Gluten, You Ignorant Slut

Why This ISN'T FUNNY #celiac #celiacdisease #glutenfree

Well, today I had a much more light-hearted blog post planned (all about my favorite pool floats!) but then I saw this over on Elle’s Instagram and became so enraged I had to vent (and reading through many of the comments I’m not alone).

I will preface this by saying I’m sure the person who created it and posted it meant no harm (but that caption, “We all have that friend . . . ” is the WORST), so here’s why I still feel like slapping said person(s). Just kidding, violence is never the answer, but a virtual bitch slap? Feels so good. thought this was a good opportunity to open up the dialogue.

Listen, I get it. So many people are “gluten-free” as a fad diet. But then there are the rest of us. Those who struggle with feeling like we are isolated and live in a bubble – not by choice — but because something as stupid as gluten, the protein found in wheat and barley, as well as hidden in TONS of foods you would never suspect, literally decimates our insides, poisons our bodies and brains, making it impossible to absorb nutrients, which not only causes major digestive distress, but neurological problems. Not to mention feeling sad AF sometimes not only emotionally because it’s an effing challenge to figure out what to eat, but feeling like we live in our own bubble because we literally can’t eat out AT ALL due to cross-contamination issues (it only takes 1/8 of a teaspoon of gluten to set off a reaction). Oh and because over 90% of serotonin is found in the gut, and that gut is now one leaky gut, which means often we have depression and anxiety on top of it.



It’s the same as making fun of anyone with any auto-immune disease or any disease period. Would you make fun of a diabetic person who can’t eat a cupcake? Or someone with a peanut allergy who will go into anaphylactic shock and die if they eat peanut butter?


My name is no.

My sign is no.

My number is no.

You need to let it go.

But something about our culture here in America permits this. I say in America because other countries like Italy, France and Australia are lightyears ahead of the curve in understanding and diagnosing Celiac disease and gluten intolerance, and restaurant employees are trained in how to deal with it. In those countries, diagnosis happens in under one year. Here in the US? It takes 10+ years to get a proper diagnosis. That’s TEN YEARS of needless suffering, harm to your body, and being told you’re crazy. Or in my case, 20 years. TWENTY YEARS.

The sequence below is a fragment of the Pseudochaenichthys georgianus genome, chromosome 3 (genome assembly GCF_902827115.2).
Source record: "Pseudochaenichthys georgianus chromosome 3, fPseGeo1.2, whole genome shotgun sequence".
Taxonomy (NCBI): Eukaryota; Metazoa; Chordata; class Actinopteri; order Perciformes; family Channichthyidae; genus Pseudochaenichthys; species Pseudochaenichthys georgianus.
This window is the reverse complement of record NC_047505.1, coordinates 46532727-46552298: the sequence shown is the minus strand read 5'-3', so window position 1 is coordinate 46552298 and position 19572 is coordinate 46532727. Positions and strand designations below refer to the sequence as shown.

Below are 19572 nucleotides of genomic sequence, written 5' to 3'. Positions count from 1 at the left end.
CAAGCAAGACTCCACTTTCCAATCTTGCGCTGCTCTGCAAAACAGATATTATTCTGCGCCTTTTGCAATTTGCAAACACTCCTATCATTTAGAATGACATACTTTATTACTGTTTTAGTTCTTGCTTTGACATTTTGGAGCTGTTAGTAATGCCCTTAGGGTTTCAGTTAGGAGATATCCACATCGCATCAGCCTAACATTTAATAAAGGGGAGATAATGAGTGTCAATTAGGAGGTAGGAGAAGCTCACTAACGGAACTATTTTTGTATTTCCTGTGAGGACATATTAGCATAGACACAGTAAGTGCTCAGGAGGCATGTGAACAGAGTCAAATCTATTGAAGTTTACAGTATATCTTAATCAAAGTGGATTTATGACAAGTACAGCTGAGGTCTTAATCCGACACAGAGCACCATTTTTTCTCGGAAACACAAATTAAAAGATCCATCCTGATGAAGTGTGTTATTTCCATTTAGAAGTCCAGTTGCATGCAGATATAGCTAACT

The struggle is real. And the bubble is real. Trust me, I feel it all the time.

I feel it when I walk through a grocery store, starving yet again, staring aimlessly trying to figure out what I can eat. I’m hungry right now for the record.

I feel it when I’m invited to a friend’s house for dinner and the only way I can say yes and safely not get sick is if I bring my own meal.

I feel it when I’m invited to a blogger lunch with someone I admire and have to choose between risking not eating anything at all and being whispered about as someone with an eating disorder (again, nothing to be gossiped about), or coming across as high-maintenance because I have to explain to the waiter repeatedly that I need the salad completely dry, no dressing, no spices, and that I have Celiac disease which means I can’t eat wheat (or dairy or corn – yup)  and then hope and pray he understands and listens, only to then be delivered a salad that visibly has something on it, and when I confirm again and he swears no, no, no nothing is on it, only to then take a bite and immediately taste vinegar, vinegar that if it is made from apple cider is fine, but if it’s made from grain will literally keep me in bed for THREE WEEKS (turns out the tomatoes were marinated in something).

So, do I think this is funny?


Okay, rant over.

I’ve been meaning to share more about this for, well, ever, so I guess there’s no time like the present.

Are you Celiac or gluten-intolerant? Know someone who is? Give them a hug, okay?

p.s. If you think you may have Celiac disease or gluten-intolerance, and if like me you have Hashimoto’s or thyroid problems or any auto-immune disease for that matter which also means you can not eat gluten, this blog post may help. I also highly recommend the book Jennifer’s Way by actress and Celiac-sufferer Jennifer Esposito (or this video) for anyone with any of the aforementioned and to anyone who loves anyone with the aforementioned.